Wednesday, February 16, 2011

James Dean as Jim Stark in Rebel Without A Cause

While there had been other teenage characters and performances in movies before Rebel Without a Cause was released in 1955, they’ve mostly been forgotten, and James Dean’s performance is now affectionately known as the first real teenager performance. Also, like most actors that play teenagers today, James Dean was older than his 17 year-old character; he was 24 when he played this part. The movie was released only a month after Dean’s death from a fatal car crash. His part in Rebel became his most iconic role, as he was the voice of the frustrated middle class American youth at that time and for the years to come. Out of the three movies that Dean starred in before his death, Rebel was the only one he didn’t receive an Oscar nomination. Rebel Without A Cause may not represent Dean’s best performance, but it’s certainly his most iconic and influential. Almost every actor that has portrayed a teenager since James Dean, good or bad, has borrowed traits from his performance, whether they’re conscious of it or not.
Today’s modern audiences, when they watch Rebel Without a Cause, feel the movie is outdated and Dean’s performance is over-the-top. While both of those things may be true, I feel that the movie and Dean’s performance are stylized in such an interesting and bizarre way that it’s still completely captivating to watch over 55 years later. 
           The first introduction we get to Jim Stark (James Dean) in the film is when his parents are bailing him out of the local police station. In this first scene, Jim is shown cowering and appears to be in great distress over the fact that his parents are arguing. He then erupts with an anguished shout proclaiming, “You’re tearing me apart! You say one thing, he says another, and everybody changes back again!” Dean is doing so much as an actor in this scene, that almost by definition it can be characterized as over-acting. Although, after one has seen the film all the way through, his emotional outburst has significant subtext behind it. This extreme acting moment in the film turned out to be completely right for the material. 

Dean was an actor who was always very deliberate with his acting choices, and he knew that his extreme intensity during that scene could take some people out of the moment. It was a risky choice on Dean’s part that ended up paying off beautifully in the film. His introduction scene also gave a voice to teen angst that hadn’t really ever been seen before in film. Up until that moment, teenagers were rarely seen as being complex tortured individuals, and if they were troublemakers it was because of their economic status. However in Rebel the teenagers were from normal middle class families and were acting, seemingly, out of meaningless teenage rebellion.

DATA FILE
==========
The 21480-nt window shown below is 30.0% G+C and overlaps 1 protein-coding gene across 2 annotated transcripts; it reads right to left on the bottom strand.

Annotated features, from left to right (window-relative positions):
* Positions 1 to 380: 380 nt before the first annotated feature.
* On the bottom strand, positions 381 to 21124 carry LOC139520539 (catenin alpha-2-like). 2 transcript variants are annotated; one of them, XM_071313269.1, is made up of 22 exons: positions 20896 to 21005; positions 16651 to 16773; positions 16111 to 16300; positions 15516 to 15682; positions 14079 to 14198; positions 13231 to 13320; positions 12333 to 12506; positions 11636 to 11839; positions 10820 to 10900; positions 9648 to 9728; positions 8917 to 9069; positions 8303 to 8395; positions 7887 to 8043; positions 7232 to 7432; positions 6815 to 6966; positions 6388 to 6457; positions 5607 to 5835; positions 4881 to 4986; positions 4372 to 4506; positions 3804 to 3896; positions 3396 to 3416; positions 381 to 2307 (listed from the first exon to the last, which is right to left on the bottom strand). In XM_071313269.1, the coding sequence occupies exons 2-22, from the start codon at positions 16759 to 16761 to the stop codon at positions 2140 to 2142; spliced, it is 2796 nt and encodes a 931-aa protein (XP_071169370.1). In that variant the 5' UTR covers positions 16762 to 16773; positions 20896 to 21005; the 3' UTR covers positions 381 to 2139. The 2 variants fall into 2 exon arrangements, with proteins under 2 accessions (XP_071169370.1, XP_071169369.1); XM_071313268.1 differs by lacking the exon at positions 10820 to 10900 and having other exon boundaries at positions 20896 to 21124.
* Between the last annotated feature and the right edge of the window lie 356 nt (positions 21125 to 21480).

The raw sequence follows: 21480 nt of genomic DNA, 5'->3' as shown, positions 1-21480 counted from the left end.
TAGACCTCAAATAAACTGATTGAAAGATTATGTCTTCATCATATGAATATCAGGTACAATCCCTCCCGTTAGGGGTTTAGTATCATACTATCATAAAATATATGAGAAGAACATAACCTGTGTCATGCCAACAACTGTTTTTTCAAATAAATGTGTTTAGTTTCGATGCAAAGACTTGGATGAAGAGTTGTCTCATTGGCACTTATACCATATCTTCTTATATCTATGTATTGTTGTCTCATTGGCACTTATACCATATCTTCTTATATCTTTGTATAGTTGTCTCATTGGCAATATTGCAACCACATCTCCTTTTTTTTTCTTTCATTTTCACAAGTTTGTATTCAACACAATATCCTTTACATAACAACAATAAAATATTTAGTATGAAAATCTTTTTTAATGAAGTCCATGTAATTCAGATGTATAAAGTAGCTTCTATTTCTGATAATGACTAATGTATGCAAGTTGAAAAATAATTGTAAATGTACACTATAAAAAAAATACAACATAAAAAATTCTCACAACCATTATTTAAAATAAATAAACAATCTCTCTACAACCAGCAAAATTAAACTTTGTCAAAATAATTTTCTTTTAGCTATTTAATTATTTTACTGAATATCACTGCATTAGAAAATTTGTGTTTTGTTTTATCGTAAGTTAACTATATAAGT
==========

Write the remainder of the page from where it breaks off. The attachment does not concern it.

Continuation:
Dean’s character was not only tortured and rebellious, he also was shown as being sensitive, thoughtful, and romantic. Through Dean’s performance the movie examines themes of masculinity, how is a man supposed to act? In one of the film’s most startling moments, Jim grabs his father, who’s wearing a pink bathrobe, and throws him across the room. Jim’s father is a man who has let his wife make all the decisions, and his son no longer respects him. Jim is shown as being reckless and unafraid of confrontation, he will not back down from a knife fight or a chicken car race. He’s also shown as being caring and responsible in the way he takes the character of Plato (Sal Mineo) under his wings. Dean’s character is also a hopeless romantic who falls in love with the beautiful, but troubled girl, Judy (Natalie Wood). Jim Stark was a fully-realized psychologically compelling character that acted out because he was unable to communicate with his parents and other adults. James Dean was able to play this character so well because he could directly relate to his own life.